**k∙p**method [101,102]. These include realistic strain distribution calculated within the continuous elasticity approach and piezoelectric effect up to the second-order in strain tensor components. They were performed to support the interpretation of the temperature-dependent μPL results. QD parameters, namely the diameter of 42 nm and height of 15 nm (lens-shape), are used in the calculations. The QD is placed on top of a 1.2 nm thick wetting layer and embedded in an InP matrix. For such a large purely InAs QD, the emission energy appears far too low. Therefore, a high level of As-P intermixing (25%) was included to bring the calculated ground state energy in agreement with the experimental findings. Measured emission from the QD ensemble at 4.5 K is centered at 0.805 eV. For simplicity and due to the lack of statistically relevant data in this regard, a homogeneous P distribution was assumed. The exact material parameters and more details on the modeling can be found in Ref. [88]. The implementation of the used

**k∙p**method is described in [103].

## 3. Results

#### 3.1. Internal Quantum Efficiency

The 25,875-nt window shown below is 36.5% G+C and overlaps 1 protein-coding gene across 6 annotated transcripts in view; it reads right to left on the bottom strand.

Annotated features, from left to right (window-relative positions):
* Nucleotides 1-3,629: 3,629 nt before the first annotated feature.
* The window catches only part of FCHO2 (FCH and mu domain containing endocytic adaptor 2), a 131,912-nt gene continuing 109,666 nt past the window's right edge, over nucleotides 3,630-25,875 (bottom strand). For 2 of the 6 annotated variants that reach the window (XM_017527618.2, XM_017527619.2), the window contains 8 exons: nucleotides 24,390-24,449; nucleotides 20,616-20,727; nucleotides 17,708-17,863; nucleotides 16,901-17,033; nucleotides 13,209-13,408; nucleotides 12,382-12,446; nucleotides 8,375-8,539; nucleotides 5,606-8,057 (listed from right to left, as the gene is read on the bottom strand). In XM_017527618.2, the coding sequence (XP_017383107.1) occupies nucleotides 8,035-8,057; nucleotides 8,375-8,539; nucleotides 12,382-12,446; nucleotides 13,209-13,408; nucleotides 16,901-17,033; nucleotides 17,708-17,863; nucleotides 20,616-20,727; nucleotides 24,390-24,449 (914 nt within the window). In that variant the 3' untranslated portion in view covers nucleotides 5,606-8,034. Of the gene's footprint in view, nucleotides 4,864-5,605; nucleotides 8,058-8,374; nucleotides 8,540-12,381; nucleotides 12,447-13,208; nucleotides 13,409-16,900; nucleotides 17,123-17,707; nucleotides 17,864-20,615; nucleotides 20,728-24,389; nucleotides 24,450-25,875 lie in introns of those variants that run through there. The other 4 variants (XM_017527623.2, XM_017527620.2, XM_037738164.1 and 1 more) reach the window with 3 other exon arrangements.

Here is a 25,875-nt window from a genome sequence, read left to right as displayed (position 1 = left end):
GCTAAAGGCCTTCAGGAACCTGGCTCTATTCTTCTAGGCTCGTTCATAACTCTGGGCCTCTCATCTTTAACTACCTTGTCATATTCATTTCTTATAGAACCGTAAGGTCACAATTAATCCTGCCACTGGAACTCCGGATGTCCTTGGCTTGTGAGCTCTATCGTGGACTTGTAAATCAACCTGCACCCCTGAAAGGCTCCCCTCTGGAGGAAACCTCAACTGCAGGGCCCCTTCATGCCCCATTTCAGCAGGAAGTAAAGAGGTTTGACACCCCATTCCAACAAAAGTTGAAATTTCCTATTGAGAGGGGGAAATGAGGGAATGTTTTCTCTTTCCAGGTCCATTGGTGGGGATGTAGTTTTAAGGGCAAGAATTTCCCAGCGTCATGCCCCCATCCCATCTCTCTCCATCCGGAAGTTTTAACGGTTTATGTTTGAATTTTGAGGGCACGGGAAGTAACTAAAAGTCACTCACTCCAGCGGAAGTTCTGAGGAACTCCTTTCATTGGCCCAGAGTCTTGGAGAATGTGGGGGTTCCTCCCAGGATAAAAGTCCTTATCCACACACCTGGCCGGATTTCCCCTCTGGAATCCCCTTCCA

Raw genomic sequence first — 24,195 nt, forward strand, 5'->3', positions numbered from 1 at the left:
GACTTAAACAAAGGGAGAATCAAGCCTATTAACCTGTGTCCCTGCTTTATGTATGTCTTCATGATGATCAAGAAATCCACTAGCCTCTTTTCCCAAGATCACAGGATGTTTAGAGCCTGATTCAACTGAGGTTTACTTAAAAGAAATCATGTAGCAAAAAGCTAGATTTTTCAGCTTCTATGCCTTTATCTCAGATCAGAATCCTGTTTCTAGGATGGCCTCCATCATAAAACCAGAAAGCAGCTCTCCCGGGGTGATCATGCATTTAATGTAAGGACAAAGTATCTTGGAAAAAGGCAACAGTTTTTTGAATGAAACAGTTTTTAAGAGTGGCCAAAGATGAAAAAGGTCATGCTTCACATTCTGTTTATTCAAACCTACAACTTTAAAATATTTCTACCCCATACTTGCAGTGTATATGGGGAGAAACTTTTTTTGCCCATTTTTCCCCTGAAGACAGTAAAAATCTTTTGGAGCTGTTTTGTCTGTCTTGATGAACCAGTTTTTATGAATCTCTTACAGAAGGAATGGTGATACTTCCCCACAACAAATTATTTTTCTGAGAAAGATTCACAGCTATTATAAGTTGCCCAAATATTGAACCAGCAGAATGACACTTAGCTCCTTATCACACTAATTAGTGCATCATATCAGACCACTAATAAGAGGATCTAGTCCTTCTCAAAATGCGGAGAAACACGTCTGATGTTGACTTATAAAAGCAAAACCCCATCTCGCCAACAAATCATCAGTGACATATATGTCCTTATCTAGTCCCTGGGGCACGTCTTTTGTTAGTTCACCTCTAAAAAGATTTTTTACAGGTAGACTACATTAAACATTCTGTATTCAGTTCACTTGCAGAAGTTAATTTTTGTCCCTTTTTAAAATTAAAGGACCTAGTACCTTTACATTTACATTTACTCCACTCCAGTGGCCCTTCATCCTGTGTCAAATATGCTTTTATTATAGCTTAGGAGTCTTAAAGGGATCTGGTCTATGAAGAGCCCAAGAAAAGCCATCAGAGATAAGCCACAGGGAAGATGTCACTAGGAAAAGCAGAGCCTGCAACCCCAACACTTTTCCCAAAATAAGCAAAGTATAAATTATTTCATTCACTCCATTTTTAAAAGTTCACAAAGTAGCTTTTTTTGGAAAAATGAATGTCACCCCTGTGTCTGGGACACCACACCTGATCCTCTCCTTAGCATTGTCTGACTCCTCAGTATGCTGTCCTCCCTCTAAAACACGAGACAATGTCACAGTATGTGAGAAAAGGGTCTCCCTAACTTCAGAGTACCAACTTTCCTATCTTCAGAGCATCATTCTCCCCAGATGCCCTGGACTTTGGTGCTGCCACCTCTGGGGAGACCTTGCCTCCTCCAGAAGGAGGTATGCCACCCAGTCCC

_{SSPD}is the count rate measured on the single-photon detector at saturation power, f

_{laser}is the repetition rate of the excitation laser, and η

_{setup}is the efficiency/transmission of the experimental setup. This efficiency is determined in an independent experiment. For that purpose, the transmission of each optical element in the setup was measured for a laser with a wavelength corresponding to the QD emission. The quantum efficiency of the detectors measured during their installation (this includes the transmission of the fiber attached to the detectors and coupling of the optical signal from the fiber to the detectors) was considered. The setup efficiency is then the product of transmission of all the elements in the setup, which in our case yields 1.15%.

#### 3.2. Carrier Dynamics

_{1}in the range of (0.45–1.33) ns and the slower component τ